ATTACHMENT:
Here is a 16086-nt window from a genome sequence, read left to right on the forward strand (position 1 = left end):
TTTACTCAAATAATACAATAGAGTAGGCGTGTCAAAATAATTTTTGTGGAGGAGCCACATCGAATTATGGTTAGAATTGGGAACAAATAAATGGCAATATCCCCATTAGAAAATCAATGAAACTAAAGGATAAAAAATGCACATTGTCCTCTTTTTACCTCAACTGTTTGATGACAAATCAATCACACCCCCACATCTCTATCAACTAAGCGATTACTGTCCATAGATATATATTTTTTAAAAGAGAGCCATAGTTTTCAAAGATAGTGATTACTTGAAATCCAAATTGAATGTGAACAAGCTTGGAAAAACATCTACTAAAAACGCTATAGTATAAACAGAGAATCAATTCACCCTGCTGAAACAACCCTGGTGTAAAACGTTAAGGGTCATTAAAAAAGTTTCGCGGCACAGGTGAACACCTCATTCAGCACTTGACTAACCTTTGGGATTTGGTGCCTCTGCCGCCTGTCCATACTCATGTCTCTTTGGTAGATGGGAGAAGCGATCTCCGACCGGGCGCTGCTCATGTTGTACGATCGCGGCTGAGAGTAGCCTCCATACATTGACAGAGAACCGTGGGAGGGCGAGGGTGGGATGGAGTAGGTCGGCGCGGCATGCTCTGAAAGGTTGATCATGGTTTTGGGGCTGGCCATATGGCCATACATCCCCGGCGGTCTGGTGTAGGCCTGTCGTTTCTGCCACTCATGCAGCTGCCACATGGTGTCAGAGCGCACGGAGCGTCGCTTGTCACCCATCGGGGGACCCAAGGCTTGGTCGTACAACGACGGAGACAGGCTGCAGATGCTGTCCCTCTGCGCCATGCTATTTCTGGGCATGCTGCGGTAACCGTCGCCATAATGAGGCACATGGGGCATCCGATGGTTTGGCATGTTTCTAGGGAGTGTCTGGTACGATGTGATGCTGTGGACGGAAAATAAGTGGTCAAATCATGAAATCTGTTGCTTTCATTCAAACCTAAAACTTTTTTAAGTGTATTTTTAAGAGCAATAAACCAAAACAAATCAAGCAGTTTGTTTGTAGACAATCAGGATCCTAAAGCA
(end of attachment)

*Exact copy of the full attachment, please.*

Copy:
Here is a 16086-nt window from a genome sequence, read left to right on the forward strand (position 1 = left end):
TTTACTCAAATAATACAATAGAGTAGGCGTGTCAAAATAATTTTTGTGGAGGAGCCACATCGAATTATGGTTAGAATTGGGAACAAATAAATGGCAATATCCCCATTAGAAAATCAATGAAACTAAAGGATAAAAAATGCACATTGTCCTCTTTTTACCTCAACTGTTTGATGACAAATCAATCACACCCCCACATCTCTATCAACTAAGCGATTACTGTCCATAGATATATATTTTTTAAAAGAGAGCCATAGTTTTCAAAGATAGTGATTACTTGAAATCCAAATTGAATGTGAACAAGCTTGGAAAAACATCTACTAAAAACGCTATAGTATAAACAGAGAATCAATTCACCCTGCTGAAACAACCCTGGTGTAAAACGTTAAGGGTCATTAAAAAAGTTTCGCGGCACAGGTGAACACCTCATTCAGCACTTGACTAACCTTTGGGATTTGGTGCCTCTGCCGCCTGTCCATACTCATGTCTCTTTGGTAGATGGGAGAAGCGATCTCCGACCGGGCGCTGCTCATGTTGTACGATCGCGGCTGAGAGTAGCCTCCATACATTGACAGAGAACCGTGGGAGGGCGAGGGTGGGATGGAGTAGGTCGGCGCGGCATGCTCTGAAAGGTTGATCATGGTTTTGGGGCTGGCCATATGGCCATACATCCCCGGCGGTCTGGTGTAGGCCTGTCGTTTCTGCCACTCATGCAGCTGCCACATGGTGTCAGAGCGCACGGAGCGTCGCTTGTCACCCATCGGGGGACCCAAGGCTTGGTCGTACAACGACGGAGACAGGCTGCAGATGCTGTCCCTCTGCGCCATGCTATTTCTGGGCATGCTGCGGTAACCGTCGCCATAATGAGGCACATGGGGCATCCGATGGTTTGGCATGTTTCTAGGGAGTGTCTGGTACGATGTGATGCTGTGGACGGAAAATAAGTGGTCAAATCATGAAATCTGTTGCTTTCATTCAAACCTAAAACTTTTTTAAGTGTATTTTTAAGAGCAATAAACCAAAACAAATCAAGCAGTTTGTTTGTAGACAATCAGGATCCTAAAGCA